Stuart Read and Nick Dew look at how the simple idea of reusable envelopes took off in America.
So you think you need a big idea to start your own firm? How about an idea that’s just the size of a business envelope? That’s where Ann DeLaVergne started. Looking at the stack of used envelopes in her recycling bin, it occurred to her that a lot of small envelopes could make a big impact.
Further investigation told Ann that indeed there are a lot of small envelopes: in her home country of America at least 81 billion return envelopes are produced and sent through the mail each year. That’s pretty tough on the environment, because it means using 1.8 billion tons of wood, generating a billion pounds of greenhouse gases. It also requires more than 71 trillion units of energy to process and transport. It’s tough on the bottom line too, as return envelopes represent between 15 and 45 per cent of a business’s direct mailing costs.
As an organic farmer with a philosophy of reuse, Ann already saved large envelopes to send out again. But what if she could apply that thinking to 81 billion return envelopes? With that in mind, she founded ecoEnvelopes, a firm premised on using one envelope instead of two for round trip business mail transactions.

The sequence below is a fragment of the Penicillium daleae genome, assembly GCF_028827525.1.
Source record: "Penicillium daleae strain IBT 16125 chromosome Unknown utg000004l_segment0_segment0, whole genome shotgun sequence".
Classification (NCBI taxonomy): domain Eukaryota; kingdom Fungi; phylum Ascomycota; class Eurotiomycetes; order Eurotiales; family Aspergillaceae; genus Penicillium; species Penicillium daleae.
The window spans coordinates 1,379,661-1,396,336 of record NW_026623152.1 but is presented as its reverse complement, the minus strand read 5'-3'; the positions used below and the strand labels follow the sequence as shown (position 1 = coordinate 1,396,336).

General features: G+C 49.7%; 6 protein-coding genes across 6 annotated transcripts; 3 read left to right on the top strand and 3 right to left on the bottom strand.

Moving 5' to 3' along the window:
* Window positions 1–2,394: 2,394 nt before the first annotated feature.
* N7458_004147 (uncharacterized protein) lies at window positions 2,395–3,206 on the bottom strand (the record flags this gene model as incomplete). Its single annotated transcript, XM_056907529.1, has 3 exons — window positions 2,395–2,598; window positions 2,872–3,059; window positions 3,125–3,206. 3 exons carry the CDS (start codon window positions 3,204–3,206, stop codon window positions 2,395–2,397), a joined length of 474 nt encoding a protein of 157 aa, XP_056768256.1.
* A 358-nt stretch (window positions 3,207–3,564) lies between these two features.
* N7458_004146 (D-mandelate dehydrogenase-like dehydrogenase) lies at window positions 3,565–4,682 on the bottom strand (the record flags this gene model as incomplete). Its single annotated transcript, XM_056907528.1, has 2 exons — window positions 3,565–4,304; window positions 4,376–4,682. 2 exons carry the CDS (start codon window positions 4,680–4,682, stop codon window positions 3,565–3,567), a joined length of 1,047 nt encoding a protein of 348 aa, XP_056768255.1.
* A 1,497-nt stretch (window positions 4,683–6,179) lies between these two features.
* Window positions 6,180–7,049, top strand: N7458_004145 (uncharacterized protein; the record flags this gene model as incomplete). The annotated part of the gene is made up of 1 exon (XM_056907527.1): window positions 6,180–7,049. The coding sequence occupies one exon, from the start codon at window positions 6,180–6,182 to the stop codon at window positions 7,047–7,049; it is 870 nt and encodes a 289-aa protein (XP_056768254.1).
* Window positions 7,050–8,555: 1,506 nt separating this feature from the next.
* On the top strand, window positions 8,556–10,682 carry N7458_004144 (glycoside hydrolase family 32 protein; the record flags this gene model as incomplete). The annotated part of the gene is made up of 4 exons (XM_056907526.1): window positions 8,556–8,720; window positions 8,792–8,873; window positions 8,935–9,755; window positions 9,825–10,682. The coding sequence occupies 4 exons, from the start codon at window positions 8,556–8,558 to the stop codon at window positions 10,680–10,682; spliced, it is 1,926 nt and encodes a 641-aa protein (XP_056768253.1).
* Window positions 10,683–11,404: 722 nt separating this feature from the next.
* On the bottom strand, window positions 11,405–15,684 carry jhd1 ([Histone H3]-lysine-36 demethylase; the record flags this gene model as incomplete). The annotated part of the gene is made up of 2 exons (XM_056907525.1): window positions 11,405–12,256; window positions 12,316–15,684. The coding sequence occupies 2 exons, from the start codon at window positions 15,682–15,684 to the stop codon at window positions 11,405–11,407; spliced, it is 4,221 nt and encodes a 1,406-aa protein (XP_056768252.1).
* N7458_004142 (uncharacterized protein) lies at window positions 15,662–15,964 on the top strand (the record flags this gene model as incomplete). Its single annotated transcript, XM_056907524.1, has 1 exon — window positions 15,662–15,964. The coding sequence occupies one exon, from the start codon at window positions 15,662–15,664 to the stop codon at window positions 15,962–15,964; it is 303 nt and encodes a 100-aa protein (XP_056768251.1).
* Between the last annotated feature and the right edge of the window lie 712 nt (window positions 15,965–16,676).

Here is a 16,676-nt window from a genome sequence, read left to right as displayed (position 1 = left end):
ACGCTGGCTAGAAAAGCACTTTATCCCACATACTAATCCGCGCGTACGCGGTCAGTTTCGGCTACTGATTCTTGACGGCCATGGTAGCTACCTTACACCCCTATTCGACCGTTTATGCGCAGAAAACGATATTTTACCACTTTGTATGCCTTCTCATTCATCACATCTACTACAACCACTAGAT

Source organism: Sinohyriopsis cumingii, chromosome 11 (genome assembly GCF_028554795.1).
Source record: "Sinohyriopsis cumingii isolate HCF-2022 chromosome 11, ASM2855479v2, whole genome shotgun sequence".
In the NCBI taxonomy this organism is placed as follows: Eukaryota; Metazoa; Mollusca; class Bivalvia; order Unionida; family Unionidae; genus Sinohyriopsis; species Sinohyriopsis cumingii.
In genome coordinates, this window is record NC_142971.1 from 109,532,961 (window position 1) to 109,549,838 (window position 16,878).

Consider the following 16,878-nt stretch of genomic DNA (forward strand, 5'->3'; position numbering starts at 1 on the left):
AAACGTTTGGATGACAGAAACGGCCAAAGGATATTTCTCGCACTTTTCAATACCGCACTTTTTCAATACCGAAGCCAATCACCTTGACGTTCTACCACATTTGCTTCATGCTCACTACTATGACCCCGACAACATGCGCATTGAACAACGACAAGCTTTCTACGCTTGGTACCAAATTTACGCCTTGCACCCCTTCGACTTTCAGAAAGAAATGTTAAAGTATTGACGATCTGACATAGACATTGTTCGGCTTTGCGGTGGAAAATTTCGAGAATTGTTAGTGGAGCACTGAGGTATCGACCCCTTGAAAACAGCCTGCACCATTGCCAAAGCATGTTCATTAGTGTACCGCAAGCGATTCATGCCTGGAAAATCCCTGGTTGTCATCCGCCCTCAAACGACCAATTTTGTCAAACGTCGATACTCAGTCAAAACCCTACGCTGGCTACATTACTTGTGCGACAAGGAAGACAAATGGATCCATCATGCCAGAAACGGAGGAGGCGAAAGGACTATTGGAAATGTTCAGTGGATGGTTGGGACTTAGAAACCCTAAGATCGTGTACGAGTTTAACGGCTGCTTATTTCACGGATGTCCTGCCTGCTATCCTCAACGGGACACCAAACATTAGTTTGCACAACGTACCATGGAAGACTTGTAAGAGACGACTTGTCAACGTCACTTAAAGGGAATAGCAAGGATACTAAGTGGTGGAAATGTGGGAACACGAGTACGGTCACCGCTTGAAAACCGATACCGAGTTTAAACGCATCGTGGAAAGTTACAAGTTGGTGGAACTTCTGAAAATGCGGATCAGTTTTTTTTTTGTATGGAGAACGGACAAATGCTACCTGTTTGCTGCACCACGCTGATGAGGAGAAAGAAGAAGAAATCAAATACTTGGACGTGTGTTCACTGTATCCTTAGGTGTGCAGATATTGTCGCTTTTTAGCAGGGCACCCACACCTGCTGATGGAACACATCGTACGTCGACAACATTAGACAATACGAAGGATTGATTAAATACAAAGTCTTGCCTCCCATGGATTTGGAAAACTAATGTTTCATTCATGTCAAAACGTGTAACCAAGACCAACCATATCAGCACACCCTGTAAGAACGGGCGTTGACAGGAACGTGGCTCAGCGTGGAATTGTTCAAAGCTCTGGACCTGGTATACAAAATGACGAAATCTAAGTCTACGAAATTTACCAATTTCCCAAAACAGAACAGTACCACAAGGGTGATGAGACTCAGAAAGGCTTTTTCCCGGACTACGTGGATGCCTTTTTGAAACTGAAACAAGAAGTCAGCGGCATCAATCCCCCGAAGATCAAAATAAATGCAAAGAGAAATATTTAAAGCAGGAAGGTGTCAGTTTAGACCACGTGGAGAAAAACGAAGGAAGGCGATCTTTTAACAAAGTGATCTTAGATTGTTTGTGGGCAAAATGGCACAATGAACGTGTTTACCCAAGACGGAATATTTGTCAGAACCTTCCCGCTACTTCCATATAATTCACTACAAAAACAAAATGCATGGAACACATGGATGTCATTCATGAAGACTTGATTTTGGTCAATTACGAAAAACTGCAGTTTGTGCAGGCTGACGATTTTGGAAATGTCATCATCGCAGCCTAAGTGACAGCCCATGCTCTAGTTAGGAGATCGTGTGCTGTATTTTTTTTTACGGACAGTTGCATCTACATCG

Figuring out how to transform her small idea into a big one, however, was not obvious. So Ann, who had also worked as a graphic designer, sat down at her kitchen table with some office supplies and a sewing machine (to make perforations in paper) and prototyped her reusable envelope idea. Her first effort yielded ten envelopes, which she mailed off to friends around the country. When all ten came back, she knew that she was on to something.
Direct Mail Community
Partnerships and communities can provide the critical mass for an entrepreneurial idea. Ann began extending her community beyond her friends to include businesses that both use the mail and have an environmental mission. The first were The Land Stewardship Project and the Minnesota Landscape Arboretum. In addition to feeling better about their direct mail efforts and saving money too, these organisations have increased response rates using ecoEnvelopes to as high as 8 per cent, roughly ten times the average for mail campaigns.
Cheque in the Mail
Today, ecoEnvelopes produces and markets a range of patented zip-close reusable envelopes, manufactured with paper from managed forests and containing up to 100 per cent postconsumer waste content. In January of 2008, ecoEnvelopes received a $570,000 investment from TC Angels, the largest single investment the group has made to date, to help hire employees, secure patents and take the invention to companies around the globe. Just a month later, the US Postal Service granted Ann a National Consumer Ruling, making ecoEnvelopes the first reusable envelope certified for standard mail. Here’s to the small ideas.
Stuart Read is professor of marketing at IMD , Lausanne, Switzerland. Nick Dew is assistant professor at the Naval Postgraduate School, Monterey, California.
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